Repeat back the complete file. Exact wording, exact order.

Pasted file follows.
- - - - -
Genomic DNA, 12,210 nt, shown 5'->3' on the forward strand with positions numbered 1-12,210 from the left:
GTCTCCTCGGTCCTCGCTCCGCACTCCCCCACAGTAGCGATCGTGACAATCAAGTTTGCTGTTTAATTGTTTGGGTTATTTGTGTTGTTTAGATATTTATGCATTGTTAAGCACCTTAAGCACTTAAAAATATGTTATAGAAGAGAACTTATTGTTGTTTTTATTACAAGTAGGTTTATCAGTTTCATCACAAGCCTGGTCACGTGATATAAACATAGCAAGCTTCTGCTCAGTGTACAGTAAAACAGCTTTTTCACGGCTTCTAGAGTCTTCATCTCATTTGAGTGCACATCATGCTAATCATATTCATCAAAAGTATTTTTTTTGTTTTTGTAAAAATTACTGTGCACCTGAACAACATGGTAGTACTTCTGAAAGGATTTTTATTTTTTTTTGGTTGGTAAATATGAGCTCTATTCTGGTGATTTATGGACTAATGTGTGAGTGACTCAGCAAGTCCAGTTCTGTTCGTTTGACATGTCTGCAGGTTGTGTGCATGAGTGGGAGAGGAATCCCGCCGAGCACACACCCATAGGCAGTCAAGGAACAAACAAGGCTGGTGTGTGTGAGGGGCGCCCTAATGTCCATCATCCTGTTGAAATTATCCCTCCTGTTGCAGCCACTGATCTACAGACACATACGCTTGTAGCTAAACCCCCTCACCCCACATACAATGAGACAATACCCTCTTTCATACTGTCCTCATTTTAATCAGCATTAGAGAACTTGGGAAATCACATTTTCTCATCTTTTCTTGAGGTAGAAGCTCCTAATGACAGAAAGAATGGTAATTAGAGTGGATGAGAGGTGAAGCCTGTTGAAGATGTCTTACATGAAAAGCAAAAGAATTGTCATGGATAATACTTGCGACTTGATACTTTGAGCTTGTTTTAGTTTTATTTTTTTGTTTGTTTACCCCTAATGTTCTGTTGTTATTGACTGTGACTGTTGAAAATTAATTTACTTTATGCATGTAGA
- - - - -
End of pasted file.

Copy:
Genomic DNA, 12,210 nt, shown 5'->3' on the forward strand with positions numbered 1-12,210 from the left:
GTCTCCTCGGTCCTCGCTCCGCACTCCCCCACAGTAGCGATCGTGACAATCAAGTTTGCTGTTTAATTGTTTGGGTTATTTGTGTTGTTTAGATATTTATGCATTGTTAAGCACCTTAAGCACTTAAAAATATGTTATAGAAGAGAACTTATTGTTGTTTTTATTACAAGTAGGTTTATCAGTTTCATCACAAGCCTGGTCACGTGATATAAACATAGCAAGCTTCTGCTCAGTGTACAGTAAAACAGCTTTTTCACGGCTTCTAGAGTCTTCATCTCATTTGAGTGCACATCATGCTAATCATATTCATCAAAAGTATTTTTTTTGTTTTTGTAAAAATTACTGTGCACCTGAACAACATGGTAGTACTTCTGAAAGGATTTTTATTTTTTTTTGGTTGGTAAATATGAGCTCTATTCTGGTGATTTATGGACTAATGTGTGAGTGACTCAGCAAGTCCAGTTCTGTTCGTTTGACATGTCTGCAGGTTGTGTGCATGAGTGGGAGAGGAATCCCGCCGAGCACACACCCATAGGCAGTCAAGGAACAAACAAGGCTGGTGTGTGTGAGGGGCGCCCTAATGTCCATCATCCTGTTGAAATTATCCCTCCTGTTGCAGCCACTGATCTACAGACACATACGCTTGTAGCTAAACCCCCTCACCCCACATACAATGAGACAATACCCTCTTTCATACTGTCCTCATTTTAATCAGCATTAGAGAACTTGGGAAATCACATTTTCTCATCTTTTCTTGAGGTAGAAGCTCCTAATGACAGAAAGAATGGTAATTAGAGTGGATGAGAGGTGAAGCCTGTTGAAGATGTCTTACATGAAAAGCAAAAGAATTGTCATGGATAATACTTGCGACTTGATACTTTGAGCTTGTTTTAGTTTTATTTTTTTGTTTGTTTACCCCTAATGTTCTGTTGTTATTGACTGTGACTGTTGAAAATTAATTTACTTTATGCATGTAGA